The Earth Summit in Rio de Janeiro was unprecedented for a UN conference, in terms of both its size and the scope of its concerns. Twenty years after the first global environment conference, the UN sought to help Governments rethink economic development and find ways to halt the destruction of irreplaceable natural resources and pollution of the planet. Hundreds of thousands of people from all walks of life were drawn into the Rio process. They persuaded their leaders to go to Rio and join other nations in making the difficult decisions needed to ensure a healthy planet for generations to come.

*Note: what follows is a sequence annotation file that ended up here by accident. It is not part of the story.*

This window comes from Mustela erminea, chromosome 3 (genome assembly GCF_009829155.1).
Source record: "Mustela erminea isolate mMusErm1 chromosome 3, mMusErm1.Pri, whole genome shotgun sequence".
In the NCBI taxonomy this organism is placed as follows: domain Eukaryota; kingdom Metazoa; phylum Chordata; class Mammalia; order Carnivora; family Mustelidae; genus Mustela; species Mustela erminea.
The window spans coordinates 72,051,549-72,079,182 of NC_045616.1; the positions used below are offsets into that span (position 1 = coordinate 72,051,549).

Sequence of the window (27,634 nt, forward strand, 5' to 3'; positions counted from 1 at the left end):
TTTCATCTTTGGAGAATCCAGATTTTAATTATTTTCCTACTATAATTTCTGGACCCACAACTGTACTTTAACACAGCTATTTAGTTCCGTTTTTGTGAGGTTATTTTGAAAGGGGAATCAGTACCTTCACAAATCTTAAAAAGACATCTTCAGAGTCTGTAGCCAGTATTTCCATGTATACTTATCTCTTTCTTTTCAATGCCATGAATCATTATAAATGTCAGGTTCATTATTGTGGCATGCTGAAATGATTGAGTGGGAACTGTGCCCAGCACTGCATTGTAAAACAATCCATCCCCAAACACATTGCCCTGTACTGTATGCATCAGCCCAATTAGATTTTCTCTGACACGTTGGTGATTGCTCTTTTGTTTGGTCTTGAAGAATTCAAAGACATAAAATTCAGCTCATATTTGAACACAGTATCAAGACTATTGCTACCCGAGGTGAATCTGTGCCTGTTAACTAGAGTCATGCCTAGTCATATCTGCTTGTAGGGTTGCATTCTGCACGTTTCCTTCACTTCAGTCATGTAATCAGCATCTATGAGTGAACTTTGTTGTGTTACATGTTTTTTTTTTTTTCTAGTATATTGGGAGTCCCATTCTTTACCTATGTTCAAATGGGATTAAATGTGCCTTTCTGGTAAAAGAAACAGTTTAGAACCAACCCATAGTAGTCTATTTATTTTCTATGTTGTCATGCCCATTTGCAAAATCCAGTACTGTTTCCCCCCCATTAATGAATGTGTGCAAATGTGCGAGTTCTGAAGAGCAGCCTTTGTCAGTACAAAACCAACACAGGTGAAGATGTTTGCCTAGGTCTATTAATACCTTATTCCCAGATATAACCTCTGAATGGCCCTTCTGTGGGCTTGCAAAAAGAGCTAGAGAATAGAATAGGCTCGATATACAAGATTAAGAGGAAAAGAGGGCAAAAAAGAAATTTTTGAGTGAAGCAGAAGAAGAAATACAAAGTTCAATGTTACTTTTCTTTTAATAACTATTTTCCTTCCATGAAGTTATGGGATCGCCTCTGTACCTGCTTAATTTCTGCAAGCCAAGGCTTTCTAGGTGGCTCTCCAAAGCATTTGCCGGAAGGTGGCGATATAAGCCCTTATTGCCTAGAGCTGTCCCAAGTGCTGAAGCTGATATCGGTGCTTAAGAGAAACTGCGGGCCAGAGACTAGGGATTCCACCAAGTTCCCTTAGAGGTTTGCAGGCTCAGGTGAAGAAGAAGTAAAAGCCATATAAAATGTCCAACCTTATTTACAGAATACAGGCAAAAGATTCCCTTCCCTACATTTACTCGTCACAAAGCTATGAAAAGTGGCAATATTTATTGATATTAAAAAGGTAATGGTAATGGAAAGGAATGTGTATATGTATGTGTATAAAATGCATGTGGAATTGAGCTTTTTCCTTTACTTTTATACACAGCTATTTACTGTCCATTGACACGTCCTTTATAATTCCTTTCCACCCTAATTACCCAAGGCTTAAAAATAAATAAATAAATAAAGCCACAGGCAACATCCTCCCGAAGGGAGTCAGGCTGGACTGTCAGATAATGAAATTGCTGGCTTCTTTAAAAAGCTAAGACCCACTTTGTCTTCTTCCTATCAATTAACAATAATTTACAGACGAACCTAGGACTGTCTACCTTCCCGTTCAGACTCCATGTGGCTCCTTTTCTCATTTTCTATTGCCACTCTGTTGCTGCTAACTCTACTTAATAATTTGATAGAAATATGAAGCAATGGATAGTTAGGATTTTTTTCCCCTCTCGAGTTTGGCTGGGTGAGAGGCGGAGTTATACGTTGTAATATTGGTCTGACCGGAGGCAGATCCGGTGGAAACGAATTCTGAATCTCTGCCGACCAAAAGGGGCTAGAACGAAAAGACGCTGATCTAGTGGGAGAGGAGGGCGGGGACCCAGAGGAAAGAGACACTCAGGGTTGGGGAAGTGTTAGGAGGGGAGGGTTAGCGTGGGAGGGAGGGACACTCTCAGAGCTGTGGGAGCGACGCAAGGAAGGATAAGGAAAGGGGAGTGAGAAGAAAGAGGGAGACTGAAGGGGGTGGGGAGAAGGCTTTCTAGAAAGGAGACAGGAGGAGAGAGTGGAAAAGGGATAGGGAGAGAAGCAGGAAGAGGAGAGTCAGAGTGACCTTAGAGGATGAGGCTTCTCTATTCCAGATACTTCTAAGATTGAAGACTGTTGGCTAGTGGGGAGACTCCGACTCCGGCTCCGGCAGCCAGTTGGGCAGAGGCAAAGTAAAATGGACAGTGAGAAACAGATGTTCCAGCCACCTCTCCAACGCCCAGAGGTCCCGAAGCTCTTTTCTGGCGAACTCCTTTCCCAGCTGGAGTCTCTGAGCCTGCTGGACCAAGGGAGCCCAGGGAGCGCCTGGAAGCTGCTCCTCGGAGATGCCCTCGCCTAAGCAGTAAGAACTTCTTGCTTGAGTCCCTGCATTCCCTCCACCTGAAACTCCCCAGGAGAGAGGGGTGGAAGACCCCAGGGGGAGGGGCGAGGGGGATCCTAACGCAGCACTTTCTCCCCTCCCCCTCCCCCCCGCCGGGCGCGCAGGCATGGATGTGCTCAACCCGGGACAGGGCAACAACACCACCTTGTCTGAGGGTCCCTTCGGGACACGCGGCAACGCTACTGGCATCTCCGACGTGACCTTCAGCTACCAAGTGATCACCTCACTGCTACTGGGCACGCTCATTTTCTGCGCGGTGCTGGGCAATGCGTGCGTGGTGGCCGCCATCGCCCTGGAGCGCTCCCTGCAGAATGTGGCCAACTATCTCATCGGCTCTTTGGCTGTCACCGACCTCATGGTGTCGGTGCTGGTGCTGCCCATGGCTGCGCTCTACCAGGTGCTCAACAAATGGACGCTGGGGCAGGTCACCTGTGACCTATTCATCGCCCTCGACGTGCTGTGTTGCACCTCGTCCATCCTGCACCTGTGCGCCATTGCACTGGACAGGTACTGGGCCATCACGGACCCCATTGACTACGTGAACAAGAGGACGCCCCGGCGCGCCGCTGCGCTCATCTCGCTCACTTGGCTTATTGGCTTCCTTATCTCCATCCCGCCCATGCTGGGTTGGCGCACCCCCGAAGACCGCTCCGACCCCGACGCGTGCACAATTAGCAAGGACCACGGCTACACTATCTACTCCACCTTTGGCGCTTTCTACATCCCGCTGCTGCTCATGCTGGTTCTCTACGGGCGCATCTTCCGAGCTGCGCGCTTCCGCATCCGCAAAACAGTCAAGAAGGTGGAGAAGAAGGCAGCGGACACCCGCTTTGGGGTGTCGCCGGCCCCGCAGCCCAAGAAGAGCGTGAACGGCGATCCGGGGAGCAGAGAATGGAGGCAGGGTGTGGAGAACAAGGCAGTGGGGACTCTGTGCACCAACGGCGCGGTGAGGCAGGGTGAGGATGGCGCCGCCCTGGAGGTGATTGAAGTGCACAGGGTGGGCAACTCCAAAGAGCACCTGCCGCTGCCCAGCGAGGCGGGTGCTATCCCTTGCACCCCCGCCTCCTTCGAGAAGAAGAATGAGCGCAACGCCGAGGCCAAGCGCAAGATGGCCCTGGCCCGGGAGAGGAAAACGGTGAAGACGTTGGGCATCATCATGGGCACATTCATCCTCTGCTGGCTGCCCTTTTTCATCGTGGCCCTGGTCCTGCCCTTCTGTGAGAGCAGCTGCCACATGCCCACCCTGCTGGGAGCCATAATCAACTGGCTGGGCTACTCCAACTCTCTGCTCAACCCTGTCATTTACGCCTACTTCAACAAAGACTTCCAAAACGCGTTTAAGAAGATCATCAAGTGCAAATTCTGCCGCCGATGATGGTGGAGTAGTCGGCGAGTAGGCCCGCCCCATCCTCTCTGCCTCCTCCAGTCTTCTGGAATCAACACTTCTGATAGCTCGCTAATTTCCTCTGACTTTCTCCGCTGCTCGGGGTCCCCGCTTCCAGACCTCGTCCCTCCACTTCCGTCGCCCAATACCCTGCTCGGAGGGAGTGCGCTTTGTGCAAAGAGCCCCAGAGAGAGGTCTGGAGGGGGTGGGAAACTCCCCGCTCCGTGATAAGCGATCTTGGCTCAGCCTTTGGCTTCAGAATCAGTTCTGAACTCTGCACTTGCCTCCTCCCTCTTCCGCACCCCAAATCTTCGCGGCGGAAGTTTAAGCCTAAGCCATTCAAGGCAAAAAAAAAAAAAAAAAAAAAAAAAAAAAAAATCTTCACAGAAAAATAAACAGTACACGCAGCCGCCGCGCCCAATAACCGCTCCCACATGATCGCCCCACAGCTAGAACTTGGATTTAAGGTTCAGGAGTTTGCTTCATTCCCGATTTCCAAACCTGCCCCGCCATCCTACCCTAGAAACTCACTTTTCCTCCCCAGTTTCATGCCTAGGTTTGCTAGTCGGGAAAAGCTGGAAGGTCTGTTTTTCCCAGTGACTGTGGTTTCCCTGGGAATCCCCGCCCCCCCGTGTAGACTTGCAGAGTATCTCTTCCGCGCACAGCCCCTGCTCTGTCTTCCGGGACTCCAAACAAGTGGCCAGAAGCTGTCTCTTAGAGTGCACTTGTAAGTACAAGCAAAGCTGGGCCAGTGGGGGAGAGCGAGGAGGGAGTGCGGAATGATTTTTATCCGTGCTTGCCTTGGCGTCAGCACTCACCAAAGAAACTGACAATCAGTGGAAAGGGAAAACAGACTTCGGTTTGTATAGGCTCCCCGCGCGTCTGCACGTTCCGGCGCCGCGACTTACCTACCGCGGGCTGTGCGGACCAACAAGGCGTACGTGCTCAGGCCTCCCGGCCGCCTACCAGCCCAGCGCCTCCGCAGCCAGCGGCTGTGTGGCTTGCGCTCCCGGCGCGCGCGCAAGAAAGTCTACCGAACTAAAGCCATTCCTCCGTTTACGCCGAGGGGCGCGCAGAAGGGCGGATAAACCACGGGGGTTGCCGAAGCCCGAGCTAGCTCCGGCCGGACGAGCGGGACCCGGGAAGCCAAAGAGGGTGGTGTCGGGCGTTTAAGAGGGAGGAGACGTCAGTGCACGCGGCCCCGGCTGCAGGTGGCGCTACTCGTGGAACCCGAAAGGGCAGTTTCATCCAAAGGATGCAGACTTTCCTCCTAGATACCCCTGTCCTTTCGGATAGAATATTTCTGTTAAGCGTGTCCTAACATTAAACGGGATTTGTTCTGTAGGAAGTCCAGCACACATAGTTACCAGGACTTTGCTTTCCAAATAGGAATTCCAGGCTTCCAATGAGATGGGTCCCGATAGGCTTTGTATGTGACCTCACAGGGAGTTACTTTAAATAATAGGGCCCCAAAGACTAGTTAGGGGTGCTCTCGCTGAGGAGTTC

Summit’s message — that nothing less than a transformation of our attitudes and behaviour would bring about the necessary changes — was transmitted by almost 10,000 on-site journalists and heard by millions around the world. The message reflected the complexity of the problems facing us: that poverty as well as excessive consumption by affluent populations place damaging stress on the environment. Governments recognized the need to redirect efficiency a guiding principle for business and governments alike. Patterns of production — particularly the production of toxic components, such as lead in gasoline, or poisonous waste — are being scrutinized in a systematic manner by the UN and Governments alike; Alternative sources of energy are being sought to replace the use of fossil fuels which are linked to global climate change; New reliance on public transportation systems is being emphasized in order to reduce vehicle emissions, congestion in cities and the health problems caused by polluted air and smog; There is much greater awareness of and concern over the growing scarcity of water
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